On Monday, November 15, 2021, President Joe Biden signed the Infrastructure Investment & Jobs Act into law, joined by members of Congress from both parties during a White House ceremony. The legislation will inject $550 billion in new federal spending into all types of sectors including roads & bridges, train, plane, automobile, energy and utility networks. After months of tense negotiations the House of Representatives passed the legislation, which authorizes $1.2 trillion in spending over the next five years, and is considerably lower than one of the originally proposed bills that capped out around $2.3 trillion. The bipartisan bill is set to infuse much-needed funds into the country’s aging infrastructure, whose deficiencies some experts estimate currently cost the average American family over $3,000 a year.
As with most bills of this size, roughly 2,700 pages, there are both champions and opponents of the content of the bill. A Brookings Institute fellow wrote that the bill will move the country to a more inclusive, environmentally resilient and industrially competitive place. One of the 13 Republican Congresspeople who voted for the bill, Rep. David McKinley, said that the bill was “an opportunity for states like West Virginia, to get back up off the mat, and significantly improve quality of life”. Yet some critics say the bill does not go far enough, citing examples like the funds allocated for lead water pipe replacement. While the bill includes $15 billion to address the issue, experts believe it would take $60 billion to replace all lead water pipes in the U.S. The American Society of Civil Engineers, which publishes an infrastructure report card every 4 years, states that the total cost to improve the country’s infrastructure is closer to $5 trillion ($4.6T). This price tag is aligned with the ASCE’s recent report cards, from both 2013 and 2017, on which the U.S. scored a cumulative ‘grade’ of a D+ on its infrastructure.
Oregonians can expect about $1.6 billion in additional federal funds from the bill. This includes funding in key areas for the state, such as wildfire protection, internet broadband expansion, bridge replacement and repairs, as well as improving access to safe drinking water. The Oregon Department of Transportation already has identified a number of projects to put that money to use, including building a new interstate crossing over the Columbia River and renovating portions of Interstate 5. Oregon’s natural resources and wildlife are also included in the funding, which will provide some spending to help farmers, ranchers and communities deal with droughts, as well as investment in restoring wildlife habitats. Additionally, Oregon Senator Ron Wyden pointed out that the infrastructure bill will support prescription drug pricing reforms geared towards some of the most expensive drugs.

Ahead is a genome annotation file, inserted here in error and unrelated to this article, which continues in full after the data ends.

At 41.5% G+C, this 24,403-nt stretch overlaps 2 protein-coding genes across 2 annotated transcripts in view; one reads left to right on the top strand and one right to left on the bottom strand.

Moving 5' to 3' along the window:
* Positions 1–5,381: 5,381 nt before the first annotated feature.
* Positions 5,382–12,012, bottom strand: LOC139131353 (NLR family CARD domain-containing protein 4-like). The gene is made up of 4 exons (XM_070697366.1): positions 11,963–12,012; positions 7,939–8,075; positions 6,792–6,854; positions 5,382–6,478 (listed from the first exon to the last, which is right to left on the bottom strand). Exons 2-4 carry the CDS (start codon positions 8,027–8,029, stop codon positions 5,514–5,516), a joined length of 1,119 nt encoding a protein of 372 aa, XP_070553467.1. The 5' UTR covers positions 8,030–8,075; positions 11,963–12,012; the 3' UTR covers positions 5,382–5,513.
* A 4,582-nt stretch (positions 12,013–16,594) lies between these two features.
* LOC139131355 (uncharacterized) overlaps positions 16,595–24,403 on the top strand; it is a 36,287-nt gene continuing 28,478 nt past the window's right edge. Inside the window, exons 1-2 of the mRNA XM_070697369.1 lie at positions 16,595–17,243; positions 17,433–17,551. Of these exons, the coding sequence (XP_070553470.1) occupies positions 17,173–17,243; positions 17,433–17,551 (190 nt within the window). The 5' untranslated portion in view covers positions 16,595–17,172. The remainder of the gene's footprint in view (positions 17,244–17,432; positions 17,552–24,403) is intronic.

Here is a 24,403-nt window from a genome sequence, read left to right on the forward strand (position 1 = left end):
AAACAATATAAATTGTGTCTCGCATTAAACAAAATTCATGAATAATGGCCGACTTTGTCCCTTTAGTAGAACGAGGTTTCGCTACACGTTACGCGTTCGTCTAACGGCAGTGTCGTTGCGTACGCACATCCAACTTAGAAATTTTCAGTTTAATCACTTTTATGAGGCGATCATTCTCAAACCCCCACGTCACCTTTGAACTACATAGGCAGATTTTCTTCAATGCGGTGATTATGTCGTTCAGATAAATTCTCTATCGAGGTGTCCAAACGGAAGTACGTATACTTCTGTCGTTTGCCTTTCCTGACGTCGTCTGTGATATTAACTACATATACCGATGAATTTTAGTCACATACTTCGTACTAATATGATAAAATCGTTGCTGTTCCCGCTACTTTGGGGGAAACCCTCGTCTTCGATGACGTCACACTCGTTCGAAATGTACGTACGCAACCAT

This week’s Current Events resources examine the recently passed infrastructure bill as well as some of the expected effects it will have on the United States. The resources shared provide context and various viewpoints surrounding not only the bill itself, but the process in which it was passed as well as the importance of infrastructure in a modern society.
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Essential Questions, Vocabulary & Extend the Resources:
- What industries and sectors are being supported through the Infrastructure Investment and Jobs Act?